Here the design becomes very unusual, and from a modern engineering perspective, rather pleasing. The forend bolts to the action/receiver, which is itself a one-piece machined component incorporating an AICS compatible magazine well, action raceways and trigger guard, and terminates behind the tang with the frontal section of the buttstock’s steel hinge bolted in place. This is not often seen; even an AR-15 has upper and lower sections.
Scope mounting is handled by an additional Picatinny rail that runs the full length of the action and extends onto the forend giving 190mm/7" of space for your chosen mounts and optic, so you won’t have any problem accommodating comfortable eye relief. Other than the barrel, bolt and a few fasteners, nearly everything is matt black anodised aluminium, which is largely responsible for the low weight.
Inspection of the bolt shows that it has a simple push-feed mechanism with a single upper-right-side extractor claw and a lower-left spring-plunger ejector pin. There are three lugs enabling 60° bolt operation, cocking as it lifts. The blackened steel bolt runs incredibly smoothly in the hard anodised action. It has an unusually shaped bolt handle with an outward kink that presents the 19mm teardrop-shaped, hard-anodised aluminium knob right to your fingers. The bolt head is a separate component from the shaft itself, which carries seven raceways that interact with the upper bolt-release catch and minimise friction with receiver internals.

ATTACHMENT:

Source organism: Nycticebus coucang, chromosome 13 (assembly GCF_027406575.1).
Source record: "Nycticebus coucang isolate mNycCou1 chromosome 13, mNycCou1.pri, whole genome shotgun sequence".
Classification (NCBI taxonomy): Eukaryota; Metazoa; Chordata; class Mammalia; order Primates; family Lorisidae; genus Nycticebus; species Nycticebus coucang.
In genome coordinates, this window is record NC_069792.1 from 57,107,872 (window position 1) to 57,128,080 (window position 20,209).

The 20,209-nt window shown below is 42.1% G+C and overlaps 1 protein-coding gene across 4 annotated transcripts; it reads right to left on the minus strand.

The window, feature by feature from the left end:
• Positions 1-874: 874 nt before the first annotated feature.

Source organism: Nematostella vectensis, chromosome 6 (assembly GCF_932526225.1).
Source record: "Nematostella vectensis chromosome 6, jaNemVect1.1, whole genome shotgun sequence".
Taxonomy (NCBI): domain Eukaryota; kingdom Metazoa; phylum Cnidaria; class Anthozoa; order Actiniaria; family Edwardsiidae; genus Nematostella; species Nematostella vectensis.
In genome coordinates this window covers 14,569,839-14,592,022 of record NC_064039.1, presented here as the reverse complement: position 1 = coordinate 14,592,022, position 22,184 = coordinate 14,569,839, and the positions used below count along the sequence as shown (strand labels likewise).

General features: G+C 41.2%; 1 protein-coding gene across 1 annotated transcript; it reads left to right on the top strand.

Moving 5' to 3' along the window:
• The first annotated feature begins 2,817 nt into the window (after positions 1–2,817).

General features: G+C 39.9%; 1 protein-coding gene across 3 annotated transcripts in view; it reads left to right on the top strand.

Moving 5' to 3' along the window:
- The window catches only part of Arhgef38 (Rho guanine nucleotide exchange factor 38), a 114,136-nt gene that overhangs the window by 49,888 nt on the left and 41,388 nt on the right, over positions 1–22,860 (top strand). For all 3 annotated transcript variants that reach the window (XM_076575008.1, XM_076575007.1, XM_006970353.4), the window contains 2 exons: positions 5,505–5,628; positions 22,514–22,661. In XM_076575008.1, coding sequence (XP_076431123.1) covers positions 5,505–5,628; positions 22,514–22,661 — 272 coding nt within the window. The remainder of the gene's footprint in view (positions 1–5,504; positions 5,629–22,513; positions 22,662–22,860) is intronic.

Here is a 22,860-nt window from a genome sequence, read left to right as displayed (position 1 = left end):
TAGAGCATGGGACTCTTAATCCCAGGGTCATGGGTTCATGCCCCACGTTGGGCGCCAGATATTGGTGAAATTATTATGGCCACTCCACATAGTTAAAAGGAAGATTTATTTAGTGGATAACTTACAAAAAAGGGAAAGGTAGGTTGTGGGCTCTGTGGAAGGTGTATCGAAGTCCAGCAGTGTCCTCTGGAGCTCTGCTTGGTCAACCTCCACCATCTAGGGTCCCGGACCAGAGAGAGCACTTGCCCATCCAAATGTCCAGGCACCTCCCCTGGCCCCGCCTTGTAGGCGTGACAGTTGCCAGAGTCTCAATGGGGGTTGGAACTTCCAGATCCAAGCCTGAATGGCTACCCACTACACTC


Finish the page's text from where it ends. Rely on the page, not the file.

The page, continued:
You need to fold the stock to remove the bolt from the action by pressing a button at the back of the action, just above the bolt shroud’s cocked action indicator. It’s an unusual location but is still perfectly functional. The stock/receiver is channelled all the away to the hinge to retain the bolt’s linear stroke, and this is yet another beneficial contributor to smooth travel that won’t jam.
Sig supply a five-round polymer P-Mag with the rifle. It is compatible with the AICS format, although the P-Mag does show a little more detail on its orange polymer follower than most AICS magazines. It has a slight ramp at the front to help lift the shoulder of the last case in its single column when pushed forward.